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July 1968

Cerebral Edema in Water Intoxication: I. Clinical and Chemical Observations

Author Affiliations

New York
From the Department of Neurology, Cornell University Medical College, New York.

Arch Neurol. 1968;19(1):71-78. doi:10.1001/archneur.1968.00480010089007

EXCESSIVE systemic water intake ("water intoxication") produces cerebral swelling in anesthetized animals1-3 but little or no cerebral swelling has been reported in two previous studies on unanesthetized animals.4,5 The present project was undertaken to try to resolve these discrepant results and to determine if hypo-osmolar cerebral edema could be produced in unanesthetized animals. The results demonstrate that in unanesthetized rats intraperitoneal water injection produces chemically evident brain swelling, which is proportional to the amount of water injected but is less in brain than in other organs. This paper presents and discusses the clinical manifestations and chemical responses of the brain to water intoxication and the companion paper presents the microscopic findings.6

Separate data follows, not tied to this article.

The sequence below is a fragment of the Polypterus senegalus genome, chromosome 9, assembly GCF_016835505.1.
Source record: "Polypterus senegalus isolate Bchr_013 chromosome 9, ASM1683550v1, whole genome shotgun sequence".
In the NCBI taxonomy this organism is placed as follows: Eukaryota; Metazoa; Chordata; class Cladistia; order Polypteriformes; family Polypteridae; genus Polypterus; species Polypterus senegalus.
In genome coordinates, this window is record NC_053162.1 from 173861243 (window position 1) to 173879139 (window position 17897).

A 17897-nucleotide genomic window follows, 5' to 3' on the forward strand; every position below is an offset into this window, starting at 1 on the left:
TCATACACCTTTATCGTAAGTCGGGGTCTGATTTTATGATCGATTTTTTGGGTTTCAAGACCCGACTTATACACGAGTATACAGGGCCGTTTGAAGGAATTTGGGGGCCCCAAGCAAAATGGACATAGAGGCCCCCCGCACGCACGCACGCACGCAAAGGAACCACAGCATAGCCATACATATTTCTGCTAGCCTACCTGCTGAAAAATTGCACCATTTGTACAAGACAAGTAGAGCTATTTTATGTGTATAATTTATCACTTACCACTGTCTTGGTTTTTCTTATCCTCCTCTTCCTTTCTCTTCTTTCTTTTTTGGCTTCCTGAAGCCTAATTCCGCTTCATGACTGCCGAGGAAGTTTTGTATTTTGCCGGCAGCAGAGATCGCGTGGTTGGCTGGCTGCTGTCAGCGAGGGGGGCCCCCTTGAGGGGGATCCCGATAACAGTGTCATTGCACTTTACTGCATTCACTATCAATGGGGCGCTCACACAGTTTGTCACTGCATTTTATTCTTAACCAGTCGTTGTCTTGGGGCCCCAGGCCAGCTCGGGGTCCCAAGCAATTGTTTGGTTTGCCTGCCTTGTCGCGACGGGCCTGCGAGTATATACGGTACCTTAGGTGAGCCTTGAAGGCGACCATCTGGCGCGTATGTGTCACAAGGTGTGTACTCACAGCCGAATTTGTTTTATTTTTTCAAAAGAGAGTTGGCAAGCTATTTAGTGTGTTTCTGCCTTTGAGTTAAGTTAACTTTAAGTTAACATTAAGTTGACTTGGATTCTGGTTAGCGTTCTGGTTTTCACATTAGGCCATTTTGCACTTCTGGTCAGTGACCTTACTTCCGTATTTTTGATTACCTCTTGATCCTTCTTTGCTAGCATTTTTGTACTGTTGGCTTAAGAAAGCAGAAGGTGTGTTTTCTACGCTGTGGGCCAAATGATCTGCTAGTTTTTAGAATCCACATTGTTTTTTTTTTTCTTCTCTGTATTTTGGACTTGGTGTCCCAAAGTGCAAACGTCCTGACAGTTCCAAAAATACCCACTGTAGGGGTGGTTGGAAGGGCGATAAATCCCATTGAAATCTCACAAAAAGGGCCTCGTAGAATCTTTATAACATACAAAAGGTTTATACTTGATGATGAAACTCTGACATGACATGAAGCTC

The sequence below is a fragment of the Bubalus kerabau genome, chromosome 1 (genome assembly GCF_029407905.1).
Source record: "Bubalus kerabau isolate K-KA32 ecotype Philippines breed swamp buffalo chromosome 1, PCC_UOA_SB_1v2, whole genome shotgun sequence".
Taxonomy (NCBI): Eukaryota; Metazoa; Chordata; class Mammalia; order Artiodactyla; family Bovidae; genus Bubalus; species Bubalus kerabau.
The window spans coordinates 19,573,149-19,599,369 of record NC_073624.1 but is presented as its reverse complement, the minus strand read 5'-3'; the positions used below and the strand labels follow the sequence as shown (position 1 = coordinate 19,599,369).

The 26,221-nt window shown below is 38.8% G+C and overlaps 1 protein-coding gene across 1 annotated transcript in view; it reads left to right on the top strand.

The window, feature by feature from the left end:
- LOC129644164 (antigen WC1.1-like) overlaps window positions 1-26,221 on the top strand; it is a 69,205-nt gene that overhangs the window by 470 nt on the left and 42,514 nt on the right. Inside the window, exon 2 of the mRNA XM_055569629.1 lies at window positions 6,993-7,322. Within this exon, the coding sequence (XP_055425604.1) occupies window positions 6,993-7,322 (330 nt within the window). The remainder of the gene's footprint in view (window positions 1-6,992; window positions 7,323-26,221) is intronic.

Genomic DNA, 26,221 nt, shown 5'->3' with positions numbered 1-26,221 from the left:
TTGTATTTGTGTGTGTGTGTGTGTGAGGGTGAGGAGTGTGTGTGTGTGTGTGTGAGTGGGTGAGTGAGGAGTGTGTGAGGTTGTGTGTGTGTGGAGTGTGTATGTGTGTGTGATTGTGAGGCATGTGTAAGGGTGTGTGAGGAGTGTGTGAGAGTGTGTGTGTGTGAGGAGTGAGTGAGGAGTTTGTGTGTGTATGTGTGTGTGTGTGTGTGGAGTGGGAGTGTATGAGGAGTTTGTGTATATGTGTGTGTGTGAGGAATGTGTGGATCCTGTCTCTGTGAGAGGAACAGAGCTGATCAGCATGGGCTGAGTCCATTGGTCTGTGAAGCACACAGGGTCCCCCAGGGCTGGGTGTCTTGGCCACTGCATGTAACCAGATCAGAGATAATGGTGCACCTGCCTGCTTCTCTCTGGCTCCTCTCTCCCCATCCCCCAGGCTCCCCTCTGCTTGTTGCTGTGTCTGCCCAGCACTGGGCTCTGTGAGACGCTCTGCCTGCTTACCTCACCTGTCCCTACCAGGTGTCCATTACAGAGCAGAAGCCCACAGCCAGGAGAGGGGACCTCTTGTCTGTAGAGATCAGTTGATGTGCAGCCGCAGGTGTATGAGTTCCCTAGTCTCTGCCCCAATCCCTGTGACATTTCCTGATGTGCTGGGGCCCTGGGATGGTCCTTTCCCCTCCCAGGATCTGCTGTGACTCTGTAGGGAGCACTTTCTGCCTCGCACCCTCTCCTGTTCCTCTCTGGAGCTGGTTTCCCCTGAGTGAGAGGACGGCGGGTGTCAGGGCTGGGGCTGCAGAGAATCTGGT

Methods  Male adult albino rats weighing 200 to 250 gm were divided into four groups. There was a minimum of 12 animals in each group. Control animals (group C) were injected with 5 units

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